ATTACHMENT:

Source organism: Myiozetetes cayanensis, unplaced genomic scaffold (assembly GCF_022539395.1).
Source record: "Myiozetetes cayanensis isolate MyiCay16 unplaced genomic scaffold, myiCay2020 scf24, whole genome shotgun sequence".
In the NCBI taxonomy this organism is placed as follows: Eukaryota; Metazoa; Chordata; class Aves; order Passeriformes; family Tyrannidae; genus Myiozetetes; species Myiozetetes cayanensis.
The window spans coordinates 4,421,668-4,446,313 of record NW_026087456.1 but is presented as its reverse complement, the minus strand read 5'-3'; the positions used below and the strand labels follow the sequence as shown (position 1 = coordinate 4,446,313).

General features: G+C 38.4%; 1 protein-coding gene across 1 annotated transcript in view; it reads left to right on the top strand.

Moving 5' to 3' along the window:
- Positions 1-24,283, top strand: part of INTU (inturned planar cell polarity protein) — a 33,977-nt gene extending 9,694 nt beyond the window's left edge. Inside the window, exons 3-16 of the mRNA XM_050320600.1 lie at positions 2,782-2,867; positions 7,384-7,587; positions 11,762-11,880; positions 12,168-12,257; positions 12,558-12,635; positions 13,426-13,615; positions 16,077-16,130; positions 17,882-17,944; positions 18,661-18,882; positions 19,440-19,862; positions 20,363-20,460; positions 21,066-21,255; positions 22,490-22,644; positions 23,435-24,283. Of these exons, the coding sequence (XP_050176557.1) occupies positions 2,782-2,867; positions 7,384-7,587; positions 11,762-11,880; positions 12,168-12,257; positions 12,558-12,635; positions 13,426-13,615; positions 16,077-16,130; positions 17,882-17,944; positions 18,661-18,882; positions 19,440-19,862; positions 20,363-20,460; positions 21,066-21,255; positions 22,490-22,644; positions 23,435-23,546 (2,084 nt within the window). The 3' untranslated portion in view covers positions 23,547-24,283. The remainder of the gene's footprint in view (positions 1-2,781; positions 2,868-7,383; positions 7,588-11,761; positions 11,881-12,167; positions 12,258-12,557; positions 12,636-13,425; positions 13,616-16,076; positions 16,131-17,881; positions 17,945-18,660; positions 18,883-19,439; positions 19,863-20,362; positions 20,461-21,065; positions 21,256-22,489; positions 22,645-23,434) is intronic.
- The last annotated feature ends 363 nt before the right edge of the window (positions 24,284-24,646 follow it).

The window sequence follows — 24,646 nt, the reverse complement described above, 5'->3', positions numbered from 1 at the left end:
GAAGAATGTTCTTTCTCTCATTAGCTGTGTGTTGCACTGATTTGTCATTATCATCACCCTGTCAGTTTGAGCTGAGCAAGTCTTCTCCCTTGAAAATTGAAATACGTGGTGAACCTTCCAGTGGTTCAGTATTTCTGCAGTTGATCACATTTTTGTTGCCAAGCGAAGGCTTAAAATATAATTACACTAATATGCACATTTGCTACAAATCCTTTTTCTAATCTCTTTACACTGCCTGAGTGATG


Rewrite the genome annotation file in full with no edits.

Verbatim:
Source organism: Myiozetetes cayanensis, unplaced genomic scaffold (assembly GCF_022539395.1).
Source record: "Myiozetetes cayanensis isolate MyiCay16 unplaced genomic scaffold, myiCay2020 scf24, whole genome shotgun sequence".
In the NCBI taxonomy this organism is placed as follows: Eukaryota; Metazoa; Chordata; class Aves; order Passeriformes; family Tyrannidae; genus Myiozetetes; species Myiozetetes cayanensis.
The window spans coordinates 4,421,668-4,446,313 of record NW_026087456.1 but is presented as its reverse complement, the minus strand read 5'-3'; the positions used below and the strand labels follow the sequence as shown (position 1 = coordinate 4,446,313).

General features: G+C 38.4%; 1 protein-coding gene across 1 annotated transcript in view; it reads left to right on the top strand.

Moving 5' to 3' along the window:
- Positions 1-24,283, top strand: part of INTU (inturned planar cell polarity protein) — a 33,977-nt gene extending 9,694 nt beyond the window's left edge. Inside the window, exons 3-16 of the mRNA XM_050320600.1 lie at positions 2,782-2,867; positions 7,384-7,587; positions 11,762-11,880; positions 12,168-12,257; positions 12,558-12,635; positions 13,426-13,615; positions 16,077-16,130; positions 17,882-17,944; positions 18,661-18,882; positions 19,440-19,862; positions 20,363-20,460; positions 21,066-21,255; positions 22,490-22,644; positions 23,435-24,283. Of these exons, the coding sequence (XP_050176557.1) occupies positions 2,782-2,867; positions 7,384-7,587; positions 11,762-11,880; positions 12,168-12,257; positions 12,558-12,635; positions 13,426-13,615; positions 16,077-16,130; positions 17,882-17,944; positions 18,661-18,882; positions 19,440-19,862; positions 20,363-20,460; positions 21,066-21,255; positions 22,490-22,644; positions 23,435-23,546 (2,084 nt within the window). The 3' untranslated portion in view covers positions 23,547-24,283. The remainder of the gene's footprint in view (positions 1-2,781; positions 2,868-7,383; positions 7,588-11,761; positions 11,881-12,167; positions 12,258-12,557; positions 12,636-13,425; positions 13,616-16,076; positions 16,131-17,881; positions 17,945-18,660; positions 18,883-19,439; positions 19,863-20,362; positions 20,461-21,065; positions 21,256-22,489; positions 22,645-23,434) is intronic.
- The last annotated feature ends 363 nt before the right edge of the window (positions 24,284-24,646 follow it).

The window sequence follows — 24,646 nt, the reverse complement described above, 5'->3', positions numbered from 1 at the left end:
GAAGAATGTTCTTTCTCTCATTAGCTGTGTGTTGCACTGATTTGTCATTATCATCACCCTGTCAGTTTGAGCTGAGCAAGTCTTCTCCCTTGAAAATTGAAATACGTGGTGAACCTTCCAGTGGTTCAGTATTTCTGCAGTTGATCACATTTTTGTTGCCAAGCGAAGGCTTAAAATATAATTACACTAATATGCACATTTGCTACAAATCCTTTTTCTAATCTCTTTACACTGCCTGAGTGATG